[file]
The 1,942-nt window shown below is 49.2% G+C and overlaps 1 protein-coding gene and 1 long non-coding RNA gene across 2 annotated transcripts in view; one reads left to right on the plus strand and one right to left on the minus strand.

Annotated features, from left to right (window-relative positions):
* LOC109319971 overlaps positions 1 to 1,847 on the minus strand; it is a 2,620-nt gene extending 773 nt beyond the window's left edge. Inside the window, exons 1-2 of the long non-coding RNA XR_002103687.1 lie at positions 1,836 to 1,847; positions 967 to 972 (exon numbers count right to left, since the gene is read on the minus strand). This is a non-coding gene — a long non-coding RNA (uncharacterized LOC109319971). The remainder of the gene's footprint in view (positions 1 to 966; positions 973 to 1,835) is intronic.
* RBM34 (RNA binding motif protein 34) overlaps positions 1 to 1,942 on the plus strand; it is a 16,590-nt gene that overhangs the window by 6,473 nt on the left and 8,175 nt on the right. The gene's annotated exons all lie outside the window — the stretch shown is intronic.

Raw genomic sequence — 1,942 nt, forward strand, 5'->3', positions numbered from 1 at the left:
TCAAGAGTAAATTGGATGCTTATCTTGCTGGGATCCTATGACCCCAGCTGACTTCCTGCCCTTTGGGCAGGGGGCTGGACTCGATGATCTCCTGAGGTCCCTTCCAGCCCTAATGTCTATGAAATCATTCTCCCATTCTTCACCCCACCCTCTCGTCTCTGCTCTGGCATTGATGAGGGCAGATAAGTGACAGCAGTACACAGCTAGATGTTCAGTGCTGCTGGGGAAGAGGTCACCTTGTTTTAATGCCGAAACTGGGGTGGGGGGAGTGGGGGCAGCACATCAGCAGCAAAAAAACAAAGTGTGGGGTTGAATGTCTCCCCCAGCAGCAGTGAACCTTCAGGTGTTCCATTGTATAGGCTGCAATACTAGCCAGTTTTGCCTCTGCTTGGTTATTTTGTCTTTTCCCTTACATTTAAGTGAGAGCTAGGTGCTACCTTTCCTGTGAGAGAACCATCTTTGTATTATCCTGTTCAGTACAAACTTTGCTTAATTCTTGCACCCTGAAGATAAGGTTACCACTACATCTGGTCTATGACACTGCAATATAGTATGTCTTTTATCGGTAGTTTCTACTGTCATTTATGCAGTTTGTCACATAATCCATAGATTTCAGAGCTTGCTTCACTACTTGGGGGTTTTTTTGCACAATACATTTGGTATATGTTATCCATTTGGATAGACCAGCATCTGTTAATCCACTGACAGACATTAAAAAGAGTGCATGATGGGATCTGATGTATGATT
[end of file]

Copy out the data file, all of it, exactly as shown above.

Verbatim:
The 1,942-nt window shown below is 49.2% G+C and overlaps 1 protein-coding gene and 1 long non-coding RNA gene across 2 annotated transcripts in view; one reads left to right on the plus strand and one right to left on the minus strand.

Annotated features, from left to right (window-relative positions):
* LOC109319971 overlaps positions 1 to 1,847 on the minus strand; it is a 2,620-nt gene extending 773 nt beyond the window's left edge. Inside the window, exons 1-2 of the long non-coding RNA XR_002103687.1 lie at positions 1,836 to 1,847; positions 967 to 972 (exon numbers count right to left, since the gene is read on the minus strand). This is a non-coding gene — a long non-coding RNA (uncharacterized LOC109319971). The remainder of the gene's footprint in view (positions 1 to 966; positions 973 to 1,835) is intronic.
* RBM34 (RNA binding motif protein 34) overlaps positions 1 to 1,942 on the plus strand; it is a 16,590-nt gene that overhangs the window by 6,473 nt on the left and 8,175 nt on the right. The gene's annotated exons all lie outside the window — the stretch shown is intronic.

Raw genomic sequence — 1,942 nt, forward strand, 5'->3', positions numbered from 1 at the left:
TCAAGAGTAAATTGGATGCTTATCTTGCTGGGATCCTATGACCCCAGCTGACTTCCTGCCCTTTGGGCAGGGGGCTGGACTCGATGATCTCCTGAGGTCCCTTCCAGCCCTAATGTCTATGAAATCATTCTCCCATTCTTCACCCCACCCTCTCGTCTCTGCTCTGGCATTGATGAGGGCAGATAAGTGACAGCAGTACACAGCTAGATGTTCAGTGCTGCTGGGGAAGAGGTCACCTTGTTTTAATGCCGAAACTGGGGTGGGGGGAGTGGGGGCAGCACATCAGCAGCAAAAAAACAAAGTGTGGGGTTGAATGTCTCCCCCAGCAGCAGTGAACCTTCAGGTGTTCCATTGTATAGGCTGCAATACTAGCCAGTTTTGCCTCTGCTTGGTTATTTTGTCTTTTCCCTTACATTTAAGTGAGAGCTAGGTGCTACCTTTCCTGTGAGAGAACCATCTTTGTATTATCCTGTTCAGTACAAACTTTGCTTAATTCTTGCACCCTGAAGATAAGGTTACCACTACATCTGGTCTATGACACTGCAATATAGTATGTCTTTTATCGGTAGTTTCTACTGTCATTTATGCAGTTTGTCACATAATCCATAGATTTCAGAGCTTGCTTCACTACTTGGGGGTTTTTTTGCACAATACATTTGGTATATGTTATCCATTTGGATAGACCAGCATCTGTTAATCCACTGACAGACATTAAAAAGAGTGCATGATGGGATCTGATGTATGATT